The benefit of key-hole surgery are: less pain, less cutting, quicker recovery, and fewer complications (Fig-6). Anchors are used to tie ligaments to the bone. Anchors are devices which are drilled into the bone. These carry sutures on their head. Bite is taken through the torn tissue with special tools and thus sutures are passed through the torn tissue. By special knotting techniques, the torn tissues are tied to the labrum. All this is done through key-holes without opening the joint. In vast majority it is possible to repair the tissues by this technique, but occasionally, opening may be required for better repair.
How much time does the operation take?
Actual operation takes about 1 hour, but pre-op preparation (anaesthesia, positioning etc.) takes another one hour. After surgery, you are kept in recovery area, and shifted to the room Once you are fully awake. Post operation you will be in a sling for a few weeks.
Is it a painful operation?
The operation is done under general anaesthesia, hence no pain at all while operating. In the post op period we control the pain by intra venous pain relieving medicines. On a scale of 0-10, we are able to keep the pain within less than 3 range, which is very much tolerable.
How much does it cost?
Cost varies from case to case, depending upon the size of the tear. On an average, it costs from 1.5 L to 2.0 Lac*. Exact estimate can be taken for your particular case. We will be able to give you an estimate at the time of finalising the date.
How successful is the operation?
It is overall a successful operation. The success depends upon the following factors (Fig-7):
- The type of damage
- The type of repair
- Post op care
Any of the three not working well can lead to failure. Failure may mean partial success or no success. Fortunately, good over 97% heal up well, and are able to do all the activities after 6 months.
How much time does it take to recover?
In a usual case, immobilisation in a simple sling is done for 2 weeks. One can take the arm out of sling daily for bathing. It is preferable to wear easy to wear front open clothes. Eating and typing is possible from day 2 but the shoulder cannot be lifted for 2 weeks. One can perform day-to-day functions after 2 weeks. Post-op home-based physiotherapy is required for a period of 4 weeks. Eventually patients get full range of motion (Fig-8). Sports are prohibited for 6 months.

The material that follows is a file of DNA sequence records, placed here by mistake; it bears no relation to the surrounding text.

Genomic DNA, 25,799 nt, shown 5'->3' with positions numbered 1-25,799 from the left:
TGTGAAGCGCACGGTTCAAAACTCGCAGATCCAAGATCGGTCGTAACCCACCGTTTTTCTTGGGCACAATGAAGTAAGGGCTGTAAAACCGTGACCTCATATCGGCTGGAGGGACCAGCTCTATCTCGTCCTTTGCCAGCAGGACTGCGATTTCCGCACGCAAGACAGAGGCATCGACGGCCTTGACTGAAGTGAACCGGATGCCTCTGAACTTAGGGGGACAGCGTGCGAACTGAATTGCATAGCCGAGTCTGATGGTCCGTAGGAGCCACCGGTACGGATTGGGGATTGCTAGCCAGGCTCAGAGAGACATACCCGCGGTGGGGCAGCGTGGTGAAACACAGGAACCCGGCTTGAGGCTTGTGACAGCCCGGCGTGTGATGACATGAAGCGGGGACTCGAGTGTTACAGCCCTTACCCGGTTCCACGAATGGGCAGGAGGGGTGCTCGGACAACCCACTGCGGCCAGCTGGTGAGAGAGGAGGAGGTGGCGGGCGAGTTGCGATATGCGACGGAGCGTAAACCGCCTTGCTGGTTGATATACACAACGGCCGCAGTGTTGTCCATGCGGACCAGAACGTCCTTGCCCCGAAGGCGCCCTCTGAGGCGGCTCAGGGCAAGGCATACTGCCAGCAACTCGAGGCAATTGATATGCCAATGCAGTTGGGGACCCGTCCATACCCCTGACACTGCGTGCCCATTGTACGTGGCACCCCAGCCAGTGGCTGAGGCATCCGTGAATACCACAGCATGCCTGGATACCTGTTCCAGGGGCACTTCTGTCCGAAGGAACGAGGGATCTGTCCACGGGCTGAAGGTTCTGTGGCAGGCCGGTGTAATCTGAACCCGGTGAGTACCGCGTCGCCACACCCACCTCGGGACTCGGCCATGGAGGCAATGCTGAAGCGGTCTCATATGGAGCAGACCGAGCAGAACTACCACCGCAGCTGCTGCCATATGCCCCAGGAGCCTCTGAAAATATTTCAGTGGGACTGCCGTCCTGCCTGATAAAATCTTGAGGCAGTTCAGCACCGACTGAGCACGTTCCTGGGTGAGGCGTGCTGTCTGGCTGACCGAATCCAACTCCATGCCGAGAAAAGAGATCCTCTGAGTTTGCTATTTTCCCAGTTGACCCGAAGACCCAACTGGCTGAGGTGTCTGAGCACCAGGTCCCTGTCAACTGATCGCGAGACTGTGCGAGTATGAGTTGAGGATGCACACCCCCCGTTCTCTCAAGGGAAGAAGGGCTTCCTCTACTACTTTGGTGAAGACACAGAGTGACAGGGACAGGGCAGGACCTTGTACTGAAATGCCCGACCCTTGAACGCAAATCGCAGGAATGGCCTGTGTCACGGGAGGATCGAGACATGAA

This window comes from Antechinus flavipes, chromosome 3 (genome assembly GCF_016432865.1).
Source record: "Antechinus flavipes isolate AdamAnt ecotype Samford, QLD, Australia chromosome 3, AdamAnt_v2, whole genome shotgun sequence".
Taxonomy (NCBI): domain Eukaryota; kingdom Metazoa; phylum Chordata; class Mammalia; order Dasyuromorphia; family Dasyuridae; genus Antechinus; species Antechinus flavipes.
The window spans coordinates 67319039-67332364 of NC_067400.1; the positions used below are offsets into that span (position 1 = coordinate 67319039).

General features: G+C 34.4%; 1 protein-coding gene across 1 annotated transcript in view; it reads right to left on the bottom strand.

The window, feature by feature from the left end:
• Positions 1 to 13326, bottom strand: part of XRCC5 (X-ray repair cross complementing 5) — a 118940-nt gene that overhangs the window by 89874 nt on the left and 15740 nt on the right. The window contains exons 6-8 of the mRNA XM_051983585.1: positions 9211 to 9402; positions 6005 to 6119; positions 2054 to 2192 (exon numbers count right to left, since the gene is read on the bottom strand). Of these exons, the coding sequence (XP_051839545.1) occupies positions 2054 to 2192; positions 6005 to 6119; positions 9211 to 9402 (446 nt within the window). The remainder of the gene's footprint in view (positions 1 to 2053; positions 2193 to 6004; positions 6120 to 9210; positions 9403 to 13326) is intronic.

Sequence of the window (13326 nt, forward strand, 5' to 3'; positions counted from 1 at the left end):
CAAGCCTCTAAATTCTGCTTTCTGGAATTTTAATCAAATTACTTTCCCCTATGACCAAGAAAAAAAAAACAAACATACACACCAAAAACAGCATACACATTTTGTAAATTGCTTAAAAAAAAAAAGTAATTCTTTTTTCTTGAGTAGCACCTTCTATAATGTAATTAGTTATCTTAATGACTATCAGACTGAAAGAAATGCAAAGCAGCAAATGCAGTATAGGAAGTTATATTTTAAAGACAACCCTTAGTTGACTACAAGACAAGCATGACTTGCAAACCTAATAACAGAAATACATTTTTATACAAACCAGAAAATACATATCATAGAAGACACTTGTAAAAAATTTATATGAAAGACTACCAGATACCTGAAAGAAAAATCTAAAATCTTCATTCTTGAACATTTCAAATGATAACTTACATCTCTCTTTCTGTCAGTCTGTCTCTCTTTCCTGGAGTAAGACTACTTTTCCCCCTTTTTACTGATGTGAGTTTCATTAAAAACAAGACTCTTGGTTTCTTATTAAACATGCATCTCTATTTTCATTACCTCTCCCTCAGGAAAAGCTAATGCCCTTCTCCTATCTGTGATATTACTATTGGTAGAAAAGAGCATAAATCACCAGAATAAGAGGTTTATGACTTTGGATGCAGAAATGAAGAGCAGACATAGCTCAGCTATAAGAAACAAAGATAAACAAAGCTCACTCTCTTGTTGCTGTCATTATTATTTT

What are the possible risks of surgery?
The surgery is generally safe. There are some standard risks which are associated with any surgery. Some of these are mentioned below for the sake of completion, and not to alarm.
Anaesthesia Risk: There are risks of puting anybody under anaesthesia. These range from as minor as nausea and vomiting due to some medication, to serious complications such as drug reaction. Surgical risk: The only serious risk is infection, which occurs in only 1 in 500 patients . We take all precautions to keep it within reasonable limits. The other risks are recurrence of dislocation (2/100) and stiff shoulder (2/100).
What are the highlights of our technique ?
- We use one-time use (disposable) tools to maintain lowest possible risk of infection.
- We use anchorless sutures, what are called all-suture anchor. There is nothing foreign inside the shoulder.
- We have extensive experience of having repaired extreme forms of dislocations (often even more than 25% bone loss), arthroscopically, where most surgeons will do open surgery.
- Allow controlled movements of the shoulder, next day
- Allow bath the very next day.
- We have devised a home-based physiotherapy programme with a few visits to our shoulder trained physios.
- The surgeon and physio work in close coordination.
- The surgeon is available 24X7, in case of any emergency.
- We give a recorded CD of the whole opertion.
Shown below are the shoulders of two patients, one operated by open surgery and the other by arthroscopic surgery.